Passion, Spirit & Humour: Kate Grenville’s A Room Made of Leaves


If we played word association and I said “Australia’s colonial period,” most responses might be “convict.” Yet there is much more to 1790s Australia, and Kate Grenville explores it through the eyes of one woman: Elizabeth Macarthur. Australians are familiar with Elizabeth’s husband, John, whom history credits as the father of Australia’s wool industry. Streets and public parks bear his name. Yet in Grenville’s view, John Macarthur “had one thing going for him: a ruthless single-mindedness in pursuit of his own advancement.” She notes that he was “a larger-than-life character blustering and bullying his way through the little world of early Sydney…In my childhood, Macarthur was considered a hero, but values change, and Australians today wouldn’t put him on any kind of pedestal.” Grenville chooses to focus on Macarthur’s wife: “Without a doubt, the real Elizabeth Macarthur must have been a remarkable woman, but she’s always been a mystery…What did she think and feel?”

Grenville answers this question through A Room Made of Leaves, presented as a memoir after the discovery of (fictional) long-lost letters. Elizabeth’s actual letters, which Grenville excerpts in the novel, are “bland.” She says, “Elizabeth was, in my view, a canny writer of fiction. Her letters are nothing but cheerful…Those letters are masterpieces of decorous pretence, because…Elizabeth knew they were public things, written with the knowledge that they would be read aloud in the family parlour…[T]he one weapon a woman of that time had was irony, and I came to believe that, like her equally canny contemporary Jane Austen, she’d perfected the art of saying one thing and meaning something quite different. As I read the faded spidery old words of the originals of her letters, I often felt that I could hear her laughing.”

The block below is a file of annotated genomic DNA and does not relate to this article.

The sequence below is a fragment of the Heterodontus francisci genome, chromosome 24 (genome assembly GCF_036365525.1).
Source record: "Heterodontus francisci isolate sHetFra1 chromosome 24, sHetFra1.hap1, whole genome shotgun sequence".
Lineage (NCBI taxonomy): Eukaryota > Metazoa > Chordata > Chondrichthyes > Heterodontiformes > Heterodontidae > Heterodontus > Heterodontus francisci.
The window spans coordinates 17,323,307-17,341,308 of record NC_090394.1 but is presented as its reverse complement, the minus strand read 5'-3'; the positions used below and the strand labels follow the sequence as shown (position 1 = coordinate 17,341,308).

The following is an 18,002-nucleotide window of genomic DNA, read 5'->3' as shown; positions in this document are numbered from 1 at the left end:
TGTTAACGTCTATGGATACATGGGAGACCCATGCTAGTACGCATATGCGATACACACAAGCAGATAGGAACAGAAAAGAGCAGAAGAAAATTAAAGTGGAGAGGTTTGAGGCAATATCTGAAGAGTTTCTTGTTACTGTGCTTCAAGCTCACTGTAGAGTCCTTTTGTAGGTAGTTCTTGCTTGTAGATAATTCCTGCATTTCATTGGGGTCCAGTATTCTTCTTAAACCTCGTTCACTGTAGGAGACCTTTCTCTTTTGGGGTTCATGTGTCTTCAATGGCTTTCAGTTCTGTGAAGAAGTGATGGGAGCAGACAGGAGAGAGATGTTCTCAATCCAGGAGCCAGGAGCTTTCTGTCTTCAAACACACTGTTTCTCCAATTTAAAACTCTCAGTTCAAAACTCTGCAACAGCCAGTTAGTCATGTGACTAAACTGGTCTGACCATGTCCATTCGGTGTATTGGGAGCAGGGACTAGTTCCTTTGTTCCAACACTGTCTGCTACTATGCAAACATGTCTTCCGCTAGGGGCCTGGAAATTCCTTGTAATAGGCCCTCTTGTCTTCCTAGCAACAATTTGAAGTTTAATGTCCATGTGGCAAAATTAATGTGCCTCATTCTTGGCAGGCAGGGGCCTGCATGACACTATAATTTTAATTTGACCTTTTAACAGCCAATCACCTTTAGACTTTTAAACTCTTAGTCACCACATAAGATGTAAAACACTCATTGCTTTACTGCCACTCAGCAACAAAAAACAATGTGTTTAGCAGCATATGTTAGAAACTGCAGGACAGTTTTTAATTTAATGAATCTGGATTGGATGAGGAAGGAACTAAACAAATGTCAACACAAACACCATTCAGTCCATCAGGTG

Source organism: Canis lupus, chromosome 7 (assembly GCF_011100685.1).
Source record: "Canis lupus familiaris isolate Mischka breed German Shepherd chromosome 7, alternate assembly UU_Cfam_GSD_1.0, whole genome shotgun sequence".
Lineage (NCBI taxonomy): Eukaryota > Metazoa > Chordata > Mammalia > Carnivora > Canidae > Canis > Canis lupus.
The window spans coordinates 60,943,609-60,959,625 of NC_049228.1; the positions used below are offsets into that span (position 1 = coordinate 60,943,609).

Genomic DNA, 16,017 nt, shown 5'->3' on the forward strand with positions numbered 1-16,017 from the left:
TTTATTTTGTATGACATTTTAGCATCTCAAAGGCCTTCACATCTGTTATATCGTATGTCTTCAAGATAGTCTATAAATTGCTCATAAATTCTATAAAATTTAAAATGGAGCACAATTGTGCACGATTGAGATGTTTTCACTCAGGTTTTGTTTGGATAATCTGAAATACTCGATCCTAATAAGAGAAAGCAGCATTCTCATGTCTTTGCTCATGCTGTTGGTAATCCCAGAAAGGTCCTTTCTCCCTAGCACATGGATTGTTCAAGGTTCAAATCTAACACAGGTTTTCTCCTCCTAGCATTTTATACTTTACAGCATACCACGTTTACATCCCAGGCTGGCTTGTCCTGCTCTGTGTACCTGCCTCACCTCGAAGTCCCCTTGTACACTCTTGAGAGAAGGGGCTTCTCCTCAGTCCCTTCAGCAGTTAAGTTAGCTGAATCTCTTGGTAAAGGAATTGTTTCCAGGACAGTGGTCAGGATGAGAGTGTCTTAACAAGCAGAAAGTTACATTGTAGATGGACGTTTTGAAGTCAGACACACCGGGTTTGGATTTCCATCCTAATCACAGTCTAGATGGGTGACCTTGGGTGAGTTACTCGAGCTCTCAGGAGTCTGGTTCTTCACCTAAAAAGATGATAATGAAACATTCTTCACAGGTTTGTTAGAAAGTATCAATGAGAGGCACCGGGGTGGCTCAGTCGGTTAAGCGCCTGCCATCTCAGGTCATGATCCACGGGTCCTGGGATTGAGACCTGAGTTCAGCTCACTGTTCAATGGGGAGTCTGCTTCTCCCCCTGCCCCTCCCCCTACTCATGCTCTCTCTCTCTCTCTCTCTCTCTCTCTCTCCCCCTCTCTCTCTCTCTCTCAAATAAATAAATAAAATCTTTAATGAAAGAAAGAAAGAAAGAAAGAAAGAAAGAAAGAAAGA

Elizabeth is ripped from her “genteel world” and dropped “into the brutal, squalid, hungry place that was Sydney.” The catalyst for this is a young officer, John Macarthur. He is not particularly handsome, yet she is drawn to him, and a single mistake changes the course of Elizabeth’s life: now pregnant, she has no choice but to marry a near stranger and accompany him halfway across the globe. Macarthur’s softer sentiments reveal themselves as pretense – he’s a Wickham minus the charm. Grenville explains, “Her marriage to John Macarthur is assumed to have been a passionate love-match and they’ve always been presented as a devoted couple…I had to put aside all the old ideas about the Macarthurs’ marriage and see it as something much more interesting but much more complicated.” Thus, there is no connubial sympathy for Elizabeth during the death of a child and a difficult sea voyage that lands her in a garrisoned backwater whose inhabitants, many of them convicts, are always one delayed resupply ship away from starvation. “I had to imagine my way into the bitter regret she must have felt, but also the strength and resilience she found, and her skilful determination to shape a rewarding life for herself against the odds,” says Grenville. This complete isolation from comfort and familiarity is a heavy burden for Elizabeth. “Like most of the early settlers,” Grenville notes, “she could only see the ways in which Australia’s landscape was different from England’s, and inferior to it. But over the course of the book she comes to recognise its beauty…she realises that this new landscape is truly home, the place whose dust she’ll willingly become part of.”